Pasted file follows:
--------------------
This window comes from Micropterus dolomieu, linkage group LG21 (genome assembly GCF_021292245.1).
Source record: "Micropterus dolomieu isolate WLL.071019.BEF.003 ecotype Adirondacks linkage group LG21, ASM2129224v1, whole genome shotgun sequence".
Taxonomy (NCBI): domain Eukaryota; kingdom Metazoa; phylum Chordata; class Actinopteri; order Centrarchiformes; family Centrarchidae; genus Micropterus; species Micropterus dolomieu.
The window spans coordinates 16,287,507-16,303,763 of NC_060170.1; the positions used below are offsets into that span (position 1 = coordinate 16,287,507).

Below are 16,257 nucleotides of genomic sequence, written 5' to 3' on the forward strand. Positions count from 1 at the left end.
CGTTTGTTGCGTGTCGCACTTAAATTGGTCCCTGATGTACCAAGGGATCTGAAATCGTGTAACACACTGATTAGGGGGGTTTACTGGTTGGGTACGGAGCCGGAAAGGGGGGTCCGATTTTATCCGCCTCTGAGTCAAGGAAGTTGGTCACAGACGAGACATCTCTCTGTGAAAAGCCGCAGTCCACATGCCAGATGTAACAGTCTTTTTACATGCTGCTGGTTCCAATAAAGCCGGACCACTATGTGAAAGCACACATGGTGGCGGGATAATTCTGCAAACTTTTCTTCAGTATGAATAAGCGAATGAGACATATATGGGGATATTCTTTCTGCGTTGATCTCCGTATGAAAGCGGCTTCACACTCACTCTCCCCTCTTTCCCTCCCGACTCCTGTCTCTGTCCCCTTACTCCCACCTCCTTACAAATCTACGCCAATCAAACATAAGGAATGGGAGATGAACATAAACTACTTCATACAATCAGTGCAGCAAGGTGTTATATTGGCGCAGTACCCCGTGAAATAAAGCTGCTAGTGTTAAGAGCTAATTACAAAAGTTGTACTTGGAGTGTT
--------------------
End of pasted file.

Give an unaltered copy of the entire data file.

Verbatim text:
This window comes from Micropterus dolomieu, linkage group LG21 (genome assembly GCF_021292245.1).
Source record: "Micropterus dolomieu isolate WLL.071019.BEF.003 ecotype Adirondacks linkage group LG21, ASM2129224v1, whole genome shotgun sequence".
Taxonomy (NCBI): domain Eukaryota; kingdom Metazoa; phylum Chordata; class Actinopteri; order Centrarchiformes; family Centrarchidae; genus Micropterus; species Micropterus dolomieu.
The window spans coordinates 16,287,507-16,303,763 of NC_060170.1; the positions used below are offsets into that span (position 1 = coordinate 16,287,507).

Below are 16,257 nucleotides of genomic sequence, written 5' to 3' on the forward strand. Positions count from 1 at the left end.
CGTTTGTTGCGTGTCGCACTTAAATTGGTCCCTGATGTACCAAGGGATCTGAAATCGTGTAACACACTGATTAGGGGGGTTTACTGGTTGGGTACGGAGCCGGAAAGGGGGGTCCGATTTTATCCGCCTCTGAGTCAAGGAAGTTGGTCACAGACGAGACATCTCTCTGTGAAAAGCCGCAGTCCACATGCCAGATGTAACAGTCTTTTTACATGCTGCTGGTTCCAATAAAGCCGGACCACTATGTGAAAGCACACATGGTGGCGGGATAATTCTGCAAACTTTTCTTCAGTATGAATAAGCGAATGAGACATATATGGGGATATTCTTTCTGCGTTGATCTCCGTATGAAAGCGGCTTCACACTCACTCTCCCCTCTTTCCCTCCCGACTCCTGTCTCTGTCCCCTTACTCCCACCTCCTTACAAATCTACGCCAATCAAACATAAGGAATGGGAGATGAACATAAACTACTTCATACAATCAGTGCAGCAAGGTGTTATATTGGCGCAGTACCCCGTGAAATAAAGCTGCTAGTGTTAAGAGCTAATTACAAAAGTTGTACTTGGAGTGTT